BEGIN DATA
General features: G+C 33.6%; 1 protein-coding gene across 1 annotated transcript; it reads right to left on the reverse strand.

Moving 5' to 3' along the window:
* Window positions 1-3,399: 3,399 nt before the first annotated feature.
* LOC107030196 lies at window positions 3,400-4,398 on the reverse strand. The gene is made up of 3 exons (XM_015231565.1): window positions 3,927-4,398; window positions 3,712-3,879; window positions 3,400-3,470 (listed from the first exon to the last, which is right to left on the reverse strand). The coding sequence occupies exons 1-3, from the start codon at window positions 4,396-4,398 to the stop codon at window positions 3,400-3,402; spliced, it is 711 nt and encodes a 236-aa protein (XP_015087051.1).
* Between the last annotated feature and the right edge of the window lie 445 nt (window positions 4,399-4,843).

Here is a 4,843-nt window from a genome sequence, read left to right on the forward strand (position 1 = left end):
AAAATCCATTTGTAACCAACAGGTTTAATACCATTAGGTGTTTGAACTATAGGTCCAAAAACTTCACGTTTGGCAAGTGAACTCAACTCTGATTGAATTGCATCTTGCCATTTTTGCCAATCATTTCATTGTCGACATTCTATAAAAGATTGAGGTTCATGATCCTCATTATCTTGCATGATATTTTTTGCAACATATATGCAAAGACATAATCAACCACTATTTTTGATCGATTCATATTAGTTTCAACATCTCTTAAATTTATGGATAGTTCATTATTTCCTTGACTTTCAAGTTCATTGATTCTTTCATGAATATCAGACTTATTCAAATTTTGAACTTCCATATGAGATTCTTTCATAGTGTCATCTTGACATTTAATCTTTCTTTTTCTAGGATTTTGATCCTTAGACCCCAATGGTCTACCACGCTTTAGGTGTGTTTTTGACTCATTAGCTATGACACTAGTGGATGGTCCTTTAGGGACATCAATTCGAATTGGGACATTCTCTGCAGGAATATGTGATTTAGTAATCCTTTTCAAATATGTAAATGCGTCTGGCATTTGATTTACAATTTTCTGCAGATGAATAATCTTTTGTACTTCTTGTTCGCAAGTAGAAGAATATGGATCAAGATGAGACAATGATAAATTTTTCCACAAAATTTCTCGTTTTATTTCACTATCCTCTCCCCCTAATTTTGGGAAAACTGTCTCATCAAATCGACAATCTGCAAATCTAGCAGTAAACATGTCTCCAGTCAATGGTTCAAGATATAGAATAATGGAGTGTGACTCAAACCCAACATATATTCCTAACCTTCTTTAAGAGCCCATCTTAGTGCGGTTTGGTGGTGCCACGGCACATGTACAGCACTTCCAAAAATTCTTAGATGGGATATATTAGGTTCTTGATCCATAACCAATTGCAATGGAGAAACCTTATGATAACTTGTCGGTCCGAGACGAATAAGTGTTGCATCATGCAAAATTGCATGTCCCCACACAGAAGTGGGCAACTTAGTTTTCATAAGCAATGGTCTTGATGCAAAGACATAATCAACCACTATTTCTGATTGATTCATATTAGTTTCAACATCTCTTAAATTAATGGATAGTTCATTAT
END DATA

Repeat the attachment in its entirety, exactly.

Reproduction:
General features: G+C 33.6%; 1 protein-coding gene across 1 annotated transcript; it reads right to left on the reverse strand.

Moving 5' to 3' along the window:
* Window positions 1-3,399: 3,399 nt before the first annotated feature.
* LOC107030196 lies at window positions 3,400-4,398 on the reverse strand. The gene is made up of 3 exons (XM_015231565.1): window positions 3,927-4,398; window positions 3,712-3,879; window positions 3,400-3,470 (listed from the first exon to the last, which is right to left on the reverse strand). The coding sequence occupies exons 1-3, from the start codon at window positions 4,396-4,398 to the stop codon at window positions 3,400-3,402; spliced, it is 711 nt and encodes a 236-aa protein (XP_015087051.1).
* Between the last annotated feature and the right edge of the window lie 445 nt (window positions 4,399-4,843).

Here is a 4,843-nt window from a genome sequence, read left to right on the forward strand (position 1 = left end):
AAAATCCATTTGTAACCAACAGGTTTAATACCATTAGGTGTTTGAACTATAGGTCCAAAAACTTCACGTTTGGCAAGTGAACTCAACTCTGATTGAATTGCATCTTGCCATTTTTGCCAATCATTTCATTGTCGACATTCTATAAAAGATTGAGGTTCATGATCCTCATTATCTTGCATGATATTTTTTGCAACATATATGCAAAGACATAATCAACCACTATTTTTGATCGATTCATATTAGTTTCAACATCTCTTAAATTTATGGATAGTTCATTATTTCCTTGACTTTCAAGTTCATTGATTCTTTCATGAATATCAGACTTATTCAAATTTTGAACTTCCATATGAGATTCTTTCATAGTGTCATCTTGACATTTAATCTTTCTTTTTCTAGGATTTTGATCCTTAGACCCCAATGGTCTACCACGCTTTAGGTGTGTTTTTGACTCATTAGCTATGACACTAGTGGATGGTCCTTTAGGGACATCAATTCGAATTGGGACATTCTCTGCAGGAATATGTGATTTAGTAATCCTTTTCAAATATGTAAATGCGTCTGGCATTTGATTTACAATTTTCTGCAGATGAATAATCTTTTGTACTTCTTGTTCGCAAGTAGAAGAATATGGATCAAGATGAGACAATGATAAATTTTTCCACAAAATTTCTCGTTTTATTTCACTATCCTCTCCCCCTAATTTTGGGAAAACTGTCTCATCAAATCGACAATCTGCAAATCTAGCAGTAAACATGTCTCCAGTCAATGGTTCAAGATATAGAATAATGGAGTGTGACTCAAACCCAACATATATTCCTAACCTTCTTTAAGAGCCCATCTTAGTGCGGTTTGGTGGTGCCACGGCACATGTACAGCACTTCCAAAAATTCTTAGATGGGATATATTAGGTTCTTGATCCATAACCAATTGCAATGGAGAAACCTTATGATAACTTGTCGGTCCGAGACGAATAAGTGTTGCATCATGCAAAATTGCATGTCCCCACACAGAAGTGGGCAACTTAGTTTTCATAAGCAATGGTCTTGATGCAAAGACATAATCAACCACTATTTCTGATTGATTCATATTAGTTTCAACATCTCTTAAATTAATGGATAGTTCATTAT